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Ongoing Campaign Raises Awareness on Cervical Cancer


In Cambodia, an estimated 4,000 women develop the disease each year; 60 percent of them do not survive it.

In Cambodia, an estimated 4,000 women develop the disease each year; 60 percent of them do not survive it.

Around 1,000 Cambodian youth joined together in a conference on cervical cancer last week, part of an ongoing campaign to raise awareness of the disease in Cambodia.

Hav Monirath, the campaign coordinator for Calmette Hospital, said the initiative has organized training and workshops at schools, universities and communities across the country, increasing understanding of cervical cancer, one of the country’s top killers.

“The youth have also initiatiated other activities to draw attention to the public to understand and prevent cancer, ranging from public dancing and performances to bicycling,” he said.

Cervical cancer develops from a virus call human papillomavirus, or HPV, and is made more prevalent by poor sanitation.

Worldwide, cervical cancer kills some 250,000 women per year, 85 percent of whom live in low- or middle-income countries, according to the World Health Organization.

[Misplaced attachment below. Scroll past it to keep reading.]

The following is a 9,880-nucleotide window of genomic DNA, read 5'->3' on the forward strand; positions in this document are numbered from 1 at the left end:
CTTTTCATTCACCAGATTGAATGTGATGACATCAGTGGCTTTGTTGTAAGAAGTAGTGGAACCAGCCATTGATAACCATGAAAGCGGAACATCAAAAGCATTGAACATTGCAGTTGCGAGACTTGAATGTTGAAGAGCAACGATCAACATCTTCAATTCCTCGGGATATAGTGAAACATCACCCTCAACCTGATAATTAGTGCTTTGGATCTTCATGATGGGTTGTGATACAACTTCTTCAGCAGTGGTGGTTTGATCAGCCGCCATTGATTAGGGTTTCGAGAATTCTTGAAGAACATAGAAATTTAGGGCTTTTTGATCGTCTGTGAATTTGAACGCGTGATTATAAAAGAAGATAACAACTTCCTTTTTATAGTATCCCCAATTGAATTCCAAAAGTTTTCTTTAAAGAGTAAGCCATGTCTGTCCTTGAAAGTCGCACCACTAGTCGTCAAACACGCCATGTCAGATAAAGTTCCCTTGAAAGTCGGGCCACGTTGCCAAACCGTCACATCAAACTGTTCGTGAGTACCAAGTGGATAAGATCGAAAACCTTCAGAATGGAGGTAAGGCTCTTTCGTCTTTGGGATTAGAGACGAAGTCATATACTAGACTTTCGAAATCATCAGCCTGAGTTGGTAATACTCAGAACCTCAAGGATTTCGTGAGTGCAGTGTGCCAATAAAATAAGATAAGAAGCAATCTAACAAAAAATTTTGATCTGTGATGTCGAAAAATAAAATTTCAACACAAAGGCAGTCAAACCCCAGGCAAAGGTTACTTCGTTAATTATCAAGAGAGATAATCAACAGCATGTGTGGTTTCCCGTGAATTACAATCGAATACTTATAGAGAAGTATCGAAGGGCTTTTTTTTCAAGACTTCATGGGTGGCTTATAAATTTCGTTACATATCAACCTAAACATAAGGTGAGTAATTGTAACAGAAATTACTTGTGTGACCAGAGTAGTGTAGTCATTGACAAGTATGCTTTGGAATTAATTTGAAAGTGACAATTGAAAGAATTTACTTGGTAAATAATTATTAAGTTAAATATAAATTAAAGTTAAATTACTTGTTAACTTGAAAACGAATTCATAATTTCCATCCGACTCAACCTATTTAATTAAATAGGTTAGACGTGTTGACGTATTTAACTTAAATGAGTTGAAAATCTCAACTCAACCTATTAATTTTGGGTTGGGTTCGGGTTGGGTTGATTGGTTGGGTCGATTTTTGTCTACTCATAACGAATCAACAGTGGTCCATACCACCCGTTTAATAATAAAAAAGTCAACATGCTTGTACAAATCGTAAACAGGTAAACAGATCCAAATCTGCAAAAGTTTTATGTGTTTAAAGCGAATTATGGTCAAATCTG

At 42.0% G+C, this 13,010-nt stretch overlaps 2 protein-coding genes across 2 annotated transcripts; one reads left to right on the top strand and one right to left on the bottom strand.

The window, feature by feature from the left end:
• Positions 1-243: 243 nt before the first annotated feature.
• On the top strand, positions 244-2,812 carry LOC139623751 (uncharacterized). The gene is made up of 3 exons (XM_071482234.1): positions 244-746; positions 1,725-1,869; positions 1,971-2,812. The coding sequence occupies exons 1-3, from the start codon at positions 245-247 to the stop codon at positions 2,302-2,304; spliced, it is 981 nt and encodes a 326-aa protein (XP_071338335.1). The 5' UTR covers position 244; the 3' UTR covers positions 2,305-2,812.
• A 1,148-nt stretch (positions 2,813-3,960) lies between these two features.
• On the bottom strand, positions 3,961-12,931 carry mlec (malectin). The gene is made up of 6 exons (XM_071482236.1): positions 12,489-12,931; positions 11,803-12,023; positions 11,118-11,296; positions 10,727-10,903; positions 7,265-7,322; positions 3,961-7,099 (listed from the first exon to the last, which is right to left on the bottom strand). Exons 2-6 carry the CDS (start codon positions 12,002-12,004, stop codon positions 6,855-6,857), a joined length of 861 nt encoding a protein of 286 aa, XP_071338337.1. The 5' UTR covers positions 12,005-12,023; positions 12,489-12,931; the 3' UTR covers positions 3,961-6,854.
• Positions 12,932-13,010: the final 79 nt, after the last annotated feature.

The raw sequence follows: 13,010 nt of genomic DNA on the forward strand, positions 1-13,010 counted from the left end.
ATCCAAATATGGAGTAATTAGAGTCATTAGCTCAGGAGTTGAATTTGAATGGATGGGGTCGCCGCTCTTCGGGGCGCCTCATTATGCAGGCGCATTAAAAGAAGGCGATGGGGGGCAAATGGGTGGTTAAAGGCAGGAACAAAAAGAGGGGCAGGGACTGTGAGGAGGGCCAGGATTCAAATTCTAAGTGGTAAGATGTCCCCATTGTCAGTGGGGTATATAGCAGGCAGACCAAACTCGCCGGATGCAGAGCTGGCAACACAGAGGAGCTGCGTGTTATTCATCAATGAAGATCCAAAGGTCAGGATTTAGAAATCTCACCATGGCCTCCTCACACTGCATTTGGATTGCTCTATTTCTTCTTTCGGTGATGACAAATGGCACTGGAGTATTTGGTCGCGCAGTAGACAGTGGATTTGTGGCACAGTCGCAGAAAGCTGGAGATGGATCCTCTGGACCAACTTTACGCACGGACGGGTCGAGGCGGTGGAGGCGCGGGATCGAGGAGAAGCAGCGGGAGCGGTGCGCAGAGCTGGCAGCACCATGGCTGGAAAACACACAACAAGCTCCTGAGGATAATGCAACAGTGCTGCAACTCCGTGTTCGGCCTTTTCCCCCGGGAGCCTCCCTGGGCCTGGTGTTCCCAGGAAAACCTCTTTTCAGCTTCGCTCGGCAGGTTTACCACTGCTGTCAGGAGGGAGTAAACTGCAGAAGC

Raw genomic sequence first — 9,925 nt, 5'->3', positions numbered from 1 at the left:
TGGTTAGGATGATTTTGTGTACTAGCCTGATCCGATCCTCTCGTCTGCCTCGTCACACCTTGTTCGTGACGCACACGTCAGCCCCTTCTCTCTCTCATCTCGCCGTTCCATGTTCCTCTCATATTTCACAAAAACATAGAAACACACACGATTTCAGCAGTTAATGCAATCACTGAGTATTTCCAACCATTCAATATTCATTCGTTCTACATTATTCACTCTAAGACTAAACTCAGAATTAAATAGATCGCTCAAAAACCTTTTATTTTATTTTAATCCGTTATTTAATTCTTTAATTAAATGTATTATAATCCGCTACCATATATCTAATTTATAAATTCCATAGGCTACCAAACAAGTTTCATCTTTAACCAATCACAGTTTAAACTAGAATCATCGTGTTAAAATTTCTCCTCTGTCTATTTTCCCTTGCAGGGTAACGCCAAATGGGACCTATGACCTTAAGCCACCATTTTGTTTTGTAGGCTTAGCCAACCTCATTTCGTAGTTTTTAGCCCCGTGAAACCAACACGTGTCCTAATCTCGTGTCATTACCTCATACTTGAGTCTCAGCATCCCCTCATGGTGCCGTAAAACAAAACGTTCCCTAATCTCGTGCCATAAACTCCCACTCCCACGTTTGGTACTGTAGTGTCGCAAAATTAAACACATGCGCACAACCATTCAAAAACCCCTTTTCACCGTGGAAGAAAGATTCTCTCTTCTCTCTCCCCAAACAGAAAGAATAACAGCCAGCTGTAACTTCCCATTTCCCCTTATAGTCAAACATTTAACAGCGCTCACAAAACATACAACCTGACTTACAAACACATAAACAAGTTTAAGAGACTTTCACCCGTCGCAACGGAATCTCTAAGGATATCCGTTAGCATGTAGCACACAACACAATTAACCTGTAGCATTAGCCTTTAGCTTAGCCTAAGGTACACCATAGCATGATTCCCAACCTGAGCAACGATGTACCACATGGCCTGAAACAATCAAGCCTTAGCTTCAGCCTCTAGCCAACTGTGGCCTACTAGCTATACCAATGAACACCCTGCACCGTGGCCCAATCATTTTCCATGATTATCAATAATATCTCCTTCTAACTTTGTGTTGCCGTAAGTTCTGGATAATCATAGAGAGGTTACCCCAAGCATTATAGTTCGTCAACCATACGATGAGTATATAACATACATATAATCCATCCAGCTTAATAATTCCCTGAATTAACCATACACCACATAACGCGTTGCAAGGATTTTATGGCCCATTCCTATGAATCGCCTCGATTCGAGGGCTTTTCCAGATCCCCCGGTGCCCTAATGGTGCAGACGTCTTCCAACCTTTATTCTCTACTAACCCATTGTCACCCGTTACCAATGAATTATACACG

In Cambodia, an estimated 4,000 women develop the disease each year; 60 percent of them do not survive it. Cambodia has the highest rate of the cancer in Asean, said Eav Sokha, head of Calmette’s cancer department.

In Cambodia, the average age of developing the disease is 51, compared to a global average age of 70, he said. “So what does that mean? It means Cambodian women infected by the disease are at a young age, who can still potentially contribute to the economy.”

Health experts say girls and women between the ages of 10 and 26 should get an HPV vaccine. Women engaging in sexual intercourse should get tested for the virus every three years.

Kou Sotheavy, a 23-year-old university student who attended last week’s conference, said she had learned much about the cancer and its prevention.

“I will spread the message to my family and female friends, and hopefully they will spread [the message],” she said.
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